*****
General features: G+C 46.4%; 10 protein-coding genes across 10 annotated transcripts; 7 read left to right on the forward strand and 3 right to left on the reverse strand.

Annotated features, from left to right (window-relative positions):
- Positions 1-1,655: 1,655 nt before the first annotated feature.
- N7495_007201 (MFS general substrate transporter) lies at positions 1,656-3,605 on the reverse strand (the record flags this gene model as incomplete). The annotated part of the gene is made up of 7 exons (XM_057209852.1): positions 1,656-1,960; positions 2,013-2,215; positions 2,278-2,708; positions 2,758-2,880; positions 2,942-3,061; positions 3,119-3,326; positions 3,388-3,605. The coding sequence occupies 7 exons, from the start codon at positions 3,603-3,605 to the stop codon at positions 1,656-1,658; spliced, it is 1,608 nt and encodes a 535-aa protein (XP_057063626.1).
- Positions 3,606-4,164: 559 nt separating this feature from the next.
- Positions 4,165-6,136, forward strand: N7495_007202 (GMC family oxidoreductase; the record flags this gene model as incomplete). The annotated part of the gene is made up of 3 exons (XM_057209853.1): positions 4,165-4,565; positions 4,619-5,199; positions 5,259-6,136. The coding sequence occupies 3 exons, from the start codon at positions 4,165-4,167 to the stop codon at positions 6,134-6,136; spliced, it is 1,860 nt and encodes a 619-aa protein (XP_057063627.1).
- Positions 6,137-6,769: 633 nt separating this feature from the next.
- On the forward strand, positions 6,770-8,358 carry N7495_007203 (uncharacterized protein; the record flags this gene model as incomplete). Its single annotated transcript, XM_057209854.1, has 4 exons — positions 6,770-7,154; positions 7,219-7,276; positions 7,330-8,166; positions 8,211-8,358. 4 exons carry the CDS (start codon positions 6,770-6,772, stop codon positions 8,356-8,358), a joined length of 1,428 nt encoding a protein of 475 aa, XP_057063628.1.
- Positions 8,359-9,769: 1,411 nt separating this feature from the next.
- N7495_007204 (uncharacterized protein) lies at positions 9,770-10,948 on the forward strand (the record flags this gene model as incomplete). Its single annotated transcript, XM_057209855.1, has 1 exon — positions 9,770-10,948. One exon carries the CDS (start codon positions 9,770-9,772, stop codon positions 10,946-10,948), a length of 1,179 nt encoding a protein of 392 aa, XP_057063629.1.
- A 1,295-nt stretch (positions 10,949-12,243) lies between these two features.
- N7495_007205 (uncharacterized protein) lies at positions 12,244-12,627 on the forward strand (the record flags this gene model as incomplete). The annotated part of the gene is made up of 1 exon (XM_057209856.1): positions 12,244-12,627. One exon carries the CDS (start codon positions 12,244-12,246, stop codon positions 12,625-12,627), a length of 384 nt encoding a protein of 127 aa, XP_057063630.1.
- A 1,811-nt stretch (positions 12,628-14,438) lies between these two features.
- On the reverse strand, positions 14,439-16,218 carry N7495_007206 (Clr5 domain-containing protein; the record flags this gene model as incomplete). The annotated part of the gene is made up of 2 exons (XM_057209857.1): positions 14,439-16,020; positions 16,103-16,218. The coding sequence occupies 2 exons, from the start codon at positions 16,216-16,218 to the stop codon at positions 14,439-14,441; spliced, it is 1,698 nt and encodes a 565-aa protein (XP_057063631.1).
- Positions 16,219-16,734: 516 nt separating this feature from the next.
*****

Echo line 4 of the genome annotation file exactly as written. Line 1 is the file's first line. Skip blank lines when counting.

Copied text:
- N7495_007201 (MFS general substrate transporter) lies at positions 1,656-3,605 on the reverse strand (the record flags this gene model as incomplete). The annotated part of the gene is made up of 7 exons (XM_057209852.1): positions 1,656-1,960; positions 2,013-2,215; positions 2,278-2,708; positions 2,758-2,880; positions 2,942-3,061; positions 3,119-3,326; positions 3,388-3,605. The coding sequence occupies 7 exons, from the start codon at positions 3,603-3,605 to the stop codon at positions 1,656-1,658; spliced, it is 1,608 nt and encodes a 535-aa protein (XP_057063626.1).